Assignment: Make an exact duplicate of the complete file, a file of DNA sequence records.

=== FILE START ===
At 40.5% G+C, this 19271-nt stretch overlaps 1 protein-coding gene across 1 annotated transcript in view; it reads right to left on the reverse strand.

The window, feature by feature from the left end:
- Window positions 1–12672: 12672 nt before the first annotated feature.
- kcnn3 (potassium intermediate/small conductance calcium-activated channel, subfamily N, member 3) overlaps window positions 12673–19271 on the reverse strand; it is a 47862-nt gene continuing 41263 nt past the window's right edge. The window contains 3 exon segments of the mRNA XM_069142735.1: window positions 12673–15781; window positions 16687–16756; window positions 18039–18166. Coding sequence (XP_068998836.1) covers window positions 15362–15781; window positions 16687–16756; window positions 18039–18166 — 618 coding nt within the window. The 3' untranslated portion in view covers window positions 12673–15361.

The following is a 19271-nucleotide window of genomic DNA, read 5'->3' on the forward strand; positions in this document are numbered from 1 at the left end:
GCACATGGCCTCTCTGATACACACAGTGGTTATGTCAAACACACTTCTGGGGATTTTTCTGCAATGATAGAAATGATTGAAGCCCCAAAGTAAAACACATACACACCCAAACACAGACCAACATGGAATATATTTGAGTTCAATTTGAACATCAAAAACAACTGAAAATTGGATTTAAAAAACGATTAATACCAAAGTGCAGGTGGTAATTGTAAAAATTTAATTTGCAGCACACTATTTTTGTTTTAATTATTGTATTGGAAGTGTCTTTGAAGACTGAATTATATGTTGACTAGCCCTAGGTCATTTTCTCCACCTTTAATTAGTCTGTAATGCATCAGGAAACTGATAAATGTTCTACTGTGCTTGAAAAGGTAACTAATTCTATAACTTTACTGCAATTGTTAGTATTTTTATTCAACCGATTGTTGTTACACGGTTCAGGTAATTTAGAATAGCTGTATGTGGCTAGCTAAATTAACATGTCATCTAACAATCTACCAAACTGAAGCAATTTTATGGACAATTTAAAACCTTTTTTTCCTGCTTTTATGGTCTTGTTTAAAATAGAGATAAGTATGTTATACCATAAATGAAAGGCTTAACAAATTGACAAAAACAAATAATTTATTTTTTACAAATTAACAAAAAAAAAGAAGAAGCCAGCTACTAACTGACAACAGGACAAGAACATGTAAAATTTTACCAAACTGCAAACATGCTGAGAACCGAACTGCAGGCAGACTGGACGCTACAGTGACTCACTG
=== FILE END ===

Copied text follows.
At 40.5% G+C, this 19271-nt stretch overlaps 1 protein-coding gene across 1 annotated transcript in view; it reads right to left on the reverse strand.

The window, feature by feature from the left end:
- Window positions 1–12672: 12672 nt before the first annotated feature.
- kcnn3 (potassium intermediate/small conductance calcium-activated channel, subfamily N, member 3) overlaps window positions 12673–19271 on the reverse strand; it is a 47862-nt gene continuing 41263 nt past the window's right edge. The window contains 3 exon segments of the mRNA XM_069142735.1: window positions 12673–15781; window positions 16687–16756; window positions 18039–18166. Coding sequence (XP_068998836.1) covers window positions 15362–15781; window positions 16687–16756; window positions 18039–18166 — 618 coding nt within the window. The 3' untranslated portion in view covers window positions 12673–15361.

The following is a 19271-nucleotide window of genomic DNA, read 5'->3' on the forward strand; positions in this document are numbered from 1 at the left end:
GCACATGGCCTCTCTGATACACACAGTGGTTATGTCAAACACACTTCTGGGGATTTTTCTGCAATGATAGAAATGATTGAAGCCCCAAAGTAAAACACATACACACCCAAACACAGACCAACATGGAATATATTTGAGTTCAATTTGAACATCAAAAACAACTGAAAATTGGATTTAAAAAACGATTAATACCAAAGTGCAGGTGGTAATTGTAAAAATTTAATTTGCAGCACACTATTTTTGTTTTAATTATTGTATTGGAAGTGTCTTTGAAGACTGAATTATATGTTGACTAGCCCTAGGTCATTTTCTCCACCTTTAATTAGTCTGTAATGCATCAGGAAACTGATAAATGTTCTACTGTGCTTGAAAAGGTAACTAATTCTATAACTTTACTGCAATTGTTAGTATTTTTATTCAACCGATTGTTGTTACACGGTTCAGGTAATTTAGAATAGCTGTATGTGGCTAGCTAAATTAACATGTCATCTAACAATCTACCAAACTGAAGCAATTTTATGGACAATTTAAAACCTTTTTTTCCTGCTTTTATGGTCTTGTTTAAAATAGAGATAAGTATGTTATACCATAAATGAAAGGCTTAACAAATTGACAAAAACAAATAATTTATTTTTTACAAATTAACAAAAAAAAAGAAGAAGCCAGCTACTAACTGACAACAGGACAAGAACATGTAAAATTTTACCAAACTGCAAACATGCTGAGAACCGAACTGCAGGCAGACTGGACGCTACAGTGACTCACTG